Last week, Democratic Senator Gary Peters of Michigan introduced two bills that would better prepare the United States at the state and national level against cyberattacks. The first bill, the Continuity of Economy Act, would require President Trump to create a national response plan in the event of a major cyberattack that disables the economy or critical services. The second bill, the National Guard Cyber Interoperability Act, would funnel more resources into the National Guard to provide support at the state level for cyber deterrence.
Sen. Peters pointed to the need to defend against foreign attacks in his press release for the bills: “Cyberattacks are one of the greatest threats to our national security and the United States is not sufficiently prepared to defend itself in cyberspace or recover from a significant cyber disruption. Our adversaries like China, Russia, and Iran are constantly probing our critical infrastructure and government systems to identify weaknesses that could be exploited in the event of a conflict.”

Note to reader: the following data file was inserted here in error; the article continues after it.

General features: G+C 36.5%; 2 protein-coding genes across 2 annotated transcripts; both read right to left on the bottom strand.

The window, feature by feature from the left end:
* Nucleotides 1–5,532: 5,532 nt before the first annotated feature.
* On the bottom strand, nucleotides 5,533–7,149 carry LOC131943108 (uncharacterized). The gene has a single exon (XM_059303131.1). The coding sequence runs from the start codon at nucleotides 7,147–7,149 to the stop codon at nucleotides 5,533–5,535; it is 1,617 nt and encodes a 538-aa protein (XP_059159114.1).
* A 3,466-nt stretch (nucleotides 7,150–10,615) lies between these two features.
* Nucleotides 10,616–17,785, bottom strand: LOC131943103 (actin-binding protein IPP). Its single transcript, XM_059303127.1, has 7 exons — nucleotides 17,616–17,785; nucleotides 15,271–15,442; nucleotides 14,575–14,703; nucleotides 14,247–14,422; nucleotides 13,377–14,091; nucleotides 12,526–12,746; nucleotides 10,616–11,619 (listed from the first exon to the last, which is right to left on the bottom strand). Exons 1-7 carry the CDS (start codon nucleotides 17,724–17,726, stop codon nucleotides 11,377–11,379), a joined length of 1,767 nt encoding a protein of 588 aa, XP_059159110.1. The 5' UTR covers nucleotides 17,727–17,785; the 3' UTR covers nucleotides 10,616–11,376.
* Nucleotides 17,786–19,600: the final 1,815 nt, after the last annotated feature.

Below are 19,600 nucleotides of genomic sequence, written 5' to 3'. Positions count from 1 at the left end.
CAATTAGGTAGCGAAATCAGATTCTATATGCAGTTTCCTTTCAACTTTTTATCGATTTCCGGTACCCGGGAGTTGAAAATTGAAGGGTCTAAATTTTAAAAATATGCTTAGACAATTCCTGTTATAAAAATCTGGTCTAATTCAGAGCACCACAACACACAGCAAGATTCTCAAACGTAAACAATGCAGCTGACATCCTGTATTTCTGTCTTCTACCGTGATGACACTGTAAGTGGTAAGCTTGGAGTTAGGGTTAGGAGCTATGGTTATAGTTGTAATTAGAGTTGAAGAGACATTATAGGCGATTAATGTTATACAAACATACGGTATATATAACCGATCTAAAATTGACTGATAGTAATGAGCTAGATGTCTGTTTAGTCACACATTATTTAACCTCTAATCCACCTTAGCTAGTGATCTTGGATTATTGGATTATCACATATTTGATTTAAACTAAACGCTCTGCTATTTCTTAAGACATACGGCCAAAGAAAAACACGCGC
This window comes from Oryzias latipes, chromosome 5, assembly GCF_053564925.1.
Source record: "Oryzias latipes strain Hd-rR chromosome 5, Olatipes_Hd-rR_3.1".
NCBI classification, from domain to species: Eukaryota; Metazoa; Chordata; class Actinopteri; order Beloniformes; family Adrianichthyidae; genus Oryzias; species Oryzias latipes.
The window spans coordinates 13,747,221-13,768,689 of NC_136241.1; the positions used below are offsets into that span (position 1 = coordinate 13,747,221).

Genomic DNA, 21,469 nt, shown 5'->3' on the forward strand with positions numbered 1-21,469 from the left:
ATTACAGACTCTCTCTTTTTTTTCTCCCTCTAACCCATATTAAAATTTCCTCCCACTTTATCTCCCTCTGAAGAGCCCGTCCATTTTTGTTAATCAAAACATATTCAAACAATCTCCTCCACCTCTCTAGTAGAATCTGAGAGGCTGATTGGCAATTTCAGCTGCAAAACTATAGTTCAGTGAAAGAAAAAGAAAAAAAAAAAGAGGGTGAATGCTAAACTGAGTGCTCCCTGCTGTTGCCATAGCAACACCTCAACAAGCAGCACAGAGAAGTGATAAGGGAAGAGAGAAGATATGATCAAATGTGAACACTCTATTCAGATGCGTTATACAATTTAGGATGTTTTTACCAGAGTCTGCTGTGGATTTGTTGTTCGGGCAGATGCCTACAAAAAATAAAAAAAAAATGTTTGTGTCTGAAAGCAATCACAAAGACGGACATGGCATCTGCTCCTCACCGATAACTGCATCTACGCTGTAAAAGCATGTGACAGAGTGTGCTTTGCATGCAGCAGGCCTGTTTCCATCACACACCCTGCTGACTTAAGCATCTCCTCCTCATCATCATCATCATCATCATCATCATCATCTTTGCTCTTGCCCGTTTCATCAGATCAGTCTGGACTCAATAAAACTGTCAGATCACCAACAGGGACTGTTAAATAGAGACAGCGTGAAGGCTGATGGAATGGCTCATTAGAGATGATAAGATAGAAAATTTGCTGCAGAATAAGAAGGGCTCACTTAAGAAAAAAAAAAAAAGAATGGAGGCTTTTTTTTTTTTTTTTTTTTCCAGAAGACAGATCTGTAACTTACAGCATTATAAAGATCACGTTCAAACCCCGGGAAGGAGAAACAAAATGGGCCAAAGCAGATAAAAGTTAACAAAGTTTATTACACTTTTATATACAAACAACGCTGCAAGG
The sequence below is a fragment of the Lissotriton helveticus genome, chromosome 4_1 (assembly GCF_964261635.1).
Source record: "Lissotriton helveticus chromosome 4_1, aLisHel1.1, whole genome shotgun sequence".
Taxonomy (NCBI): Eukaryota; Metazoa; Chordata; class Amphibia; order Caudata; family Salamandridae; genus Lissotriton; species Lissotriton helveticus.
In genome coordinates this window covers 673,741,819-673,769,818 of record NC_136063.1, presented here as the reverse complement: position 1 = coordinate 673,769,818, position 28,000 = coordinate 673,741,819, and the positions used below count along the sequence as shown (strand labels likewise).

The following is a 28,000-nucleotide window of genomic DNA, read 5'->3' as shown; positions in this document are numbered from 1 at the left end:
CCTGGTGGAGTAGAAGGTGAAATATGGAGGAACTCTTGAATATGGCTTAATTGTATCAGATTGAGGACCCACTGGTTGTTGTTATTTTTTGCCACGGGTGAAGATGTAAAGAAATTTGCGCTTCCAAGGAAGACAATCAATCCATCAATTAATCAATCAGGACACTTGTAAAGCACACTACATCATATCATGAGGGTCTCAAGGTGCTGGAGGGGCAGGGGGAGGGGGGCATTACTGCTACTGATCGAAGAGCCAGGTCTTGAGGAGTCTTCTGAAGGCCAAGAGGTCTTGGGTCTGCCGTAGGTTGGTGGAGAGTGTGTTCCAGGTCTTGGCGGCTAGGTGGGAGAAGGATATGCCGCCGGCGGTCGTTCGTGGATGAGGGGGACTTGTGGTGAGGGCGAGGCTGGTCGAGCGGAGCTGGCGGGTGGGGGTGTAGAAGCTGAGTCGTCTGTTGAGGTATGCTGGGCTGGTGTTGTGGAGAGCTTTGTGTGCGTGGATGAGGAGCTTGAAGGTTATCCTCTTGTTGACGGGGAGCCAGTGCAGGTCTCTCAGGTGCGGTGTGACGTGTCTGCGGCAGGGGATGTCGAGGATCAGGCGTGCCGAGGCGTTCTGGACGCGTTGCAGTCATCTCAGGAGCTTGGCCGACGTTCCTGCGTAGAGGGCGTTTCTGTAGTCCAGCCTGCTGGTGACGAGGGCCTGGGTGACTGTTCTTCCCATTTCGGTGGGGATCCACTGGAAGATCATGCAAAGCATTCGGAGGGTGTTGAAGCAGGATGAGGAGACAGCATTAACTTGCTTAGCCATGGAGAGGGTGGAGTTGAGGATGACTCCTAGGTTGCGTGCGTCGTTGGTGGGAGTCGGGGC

His press release specifically cited recent recommendations by the Cyber Solarium Commission as the impetus for his proposed legislation. As we reported in our blog, “National Defense Authorization Act Critical Vehicle for Cyber Security Legislation,” there has been momentum on the Hill towards making the Commission’s recommendations a reality. We applaud Sen. Peters for his leadership on this issue, particularly regarding increased cybersecurity funding at the state level. State and local cyber attacks have become increasingly common during this telecommuting era, and coordination between state and federal officials when it comes to cyber deterrence is key.